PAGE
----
While the psychological toll on humans has not been as dramatic as the environmental consequences, at a certain point consuming more no longer contributes to our satisfaction. Studies suggest a higher rate of consumption may eventually begin to diminish our sense of well being. We experience increasing stress as we spend more time and energy affording and managing all the stuff we think we need to be attractive, happy, and successful.
Enter the idea of slow, by which is meant spending the appropriate amount of time to truly engage with what one is doing. The concept of slow was first used to offer a contrast to fast food. Slow food means taking the time to prepare local and whole foods and savoring the time spent eating them. The term slow has since been extended to apply to all facets of life including travel, cities, sex, and parenting. In general, slow living means living consciously with intent and in a way in which resources are not wasted. Instead, time and resources are used creatively and appropriately to meet what is essential and fulfilling.
Concurrent with the emergence of the slow life movement has been the idea of slow design. At its core slow design advocates thoughtful design for human well being, using the principles of environmental sustainability. Slow design is inherently holistic and takes into account the long term and a wide range of natural and human concerns. It shifts the focus away from designing things for market-driven needs to designing for the purpose of optimizing the well being of people and nature. (There goes our Coca-Cola account!)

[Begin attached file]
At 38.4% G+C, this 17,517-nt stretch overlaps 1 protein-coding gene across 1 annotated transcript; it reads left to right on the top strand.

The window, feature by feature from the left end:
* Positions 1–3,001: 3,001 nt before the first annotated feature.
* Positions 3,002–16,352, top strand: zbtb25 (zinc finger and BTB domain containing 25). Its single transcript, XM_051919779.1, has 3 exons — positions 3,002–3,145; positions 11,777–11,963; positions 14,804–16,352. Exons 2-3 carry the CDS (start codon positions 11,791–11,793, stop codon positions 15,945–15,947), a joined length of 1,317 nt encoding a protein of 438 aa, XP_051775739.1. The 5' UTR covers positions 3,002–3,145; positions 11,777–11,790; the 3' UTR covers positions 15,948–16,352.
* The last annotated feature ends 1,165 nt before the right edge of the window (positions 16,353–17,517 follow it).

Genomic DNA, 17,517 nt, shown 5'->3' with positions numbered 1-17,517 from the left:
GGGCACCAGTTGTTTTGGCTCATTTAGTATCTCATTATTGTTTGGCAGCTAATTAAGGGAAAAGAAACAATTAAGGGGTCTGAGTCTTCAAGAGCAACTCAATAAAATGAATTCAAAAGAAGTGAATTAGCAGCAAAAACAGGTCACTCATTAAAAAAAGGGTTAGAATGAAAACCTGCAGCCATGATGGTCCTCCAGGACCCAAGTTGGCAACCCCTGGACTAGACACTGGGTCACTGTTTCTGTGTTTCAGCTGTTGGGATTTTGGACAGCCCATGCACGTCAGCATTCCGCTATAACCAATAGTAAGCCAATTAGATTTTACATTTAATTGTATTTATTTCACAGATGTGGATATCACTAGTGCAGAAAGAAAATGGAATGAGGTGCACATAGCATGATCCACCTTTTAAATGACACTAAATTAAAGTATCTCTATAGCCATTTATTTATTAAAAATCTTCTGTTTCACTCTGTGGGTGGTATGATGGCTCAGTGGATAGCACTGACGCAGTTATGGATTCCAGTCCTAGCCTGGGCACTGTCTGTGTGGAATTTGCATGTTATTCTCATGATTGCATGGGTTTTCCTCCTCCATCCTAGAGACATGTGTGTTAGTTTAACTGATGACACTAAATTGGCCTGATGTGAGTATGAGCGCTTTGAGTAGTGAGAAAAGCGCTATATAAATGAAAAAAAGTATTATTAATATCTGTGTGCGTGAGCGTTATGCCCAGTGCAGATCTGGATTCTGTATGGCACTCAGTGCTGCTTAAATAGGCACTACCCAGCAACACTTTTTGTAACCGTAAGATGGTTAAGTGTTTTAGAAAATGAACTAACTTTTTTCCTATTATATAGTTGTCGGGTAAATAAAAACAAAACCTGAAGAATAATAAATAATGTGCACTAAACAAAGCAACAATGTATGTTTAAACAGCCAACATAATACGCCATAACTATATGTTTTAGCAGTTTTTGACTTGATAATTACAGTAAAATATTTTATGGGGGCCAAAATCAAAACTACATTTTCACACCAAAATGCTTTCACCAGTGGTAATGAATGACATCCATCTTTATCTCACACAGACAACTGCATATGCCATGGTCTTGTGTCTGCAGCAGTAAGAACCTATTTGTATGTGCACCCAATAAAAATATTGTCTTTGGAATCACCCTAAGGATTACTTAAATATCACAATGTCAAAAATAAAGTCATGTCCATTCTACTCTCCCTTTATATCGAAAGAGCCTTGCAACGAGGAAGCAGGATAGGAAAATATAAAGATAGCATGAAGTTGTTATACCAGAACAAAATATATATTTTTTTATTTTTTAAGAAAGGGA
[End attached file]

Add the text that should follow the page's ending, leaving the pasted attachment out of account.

Another value of slow design is the democratization of the design process such that it becomes more inclusive and empowering to the people impacted by the design. It recognizes that we are all designers with insights, skills, and aspirations to bring to bear on the process of creating our world and our lives.
Beyond these broad concerns are more specific principles which describe how we might accomplish these slow design goals. To learn more about these issues from a designer's perspective check out the slow design links below.
It all starts with consciousness and intent. You are the designer of your life, and the more you are aware of this and embrace the task creatively and knowledgeably the more rewarding the results will be. We think slow living and slow design offer valuable frameworks for slow life design and creating the good life for yourself and the world. The more you learn about how natural systems work and what truly contributes to your well being, the better a designer you will be.
Learn more about natural systems
Permaculture - a design system for human environments.
The Ecological Footprint - a tool for measuring how many resources we use.
Learn more about Slow Living
The Slow Movement - A description of the whole Slow Movement and its sub-categories.
Carl Honore's thoughts about the movement.
Learn more about Slow Design
Slow Design - Our full description of Slow Design.
SlowLab - an early statement of slow design.
Alastair Faud-Luke has written extensively on slow design, mostly from a product designer's perspective. One of his more complete articles is "Slow Theory: a paradigm for living sustainably?"
Learn more about The Good Life
Create The Good Life - our website with thoughts and tools to help you get there.
© Beth Meredith and Eric Storm, January 2010
This monthly slow blog essay is from Beth Meredith & Eric Storm of Create The Good Life.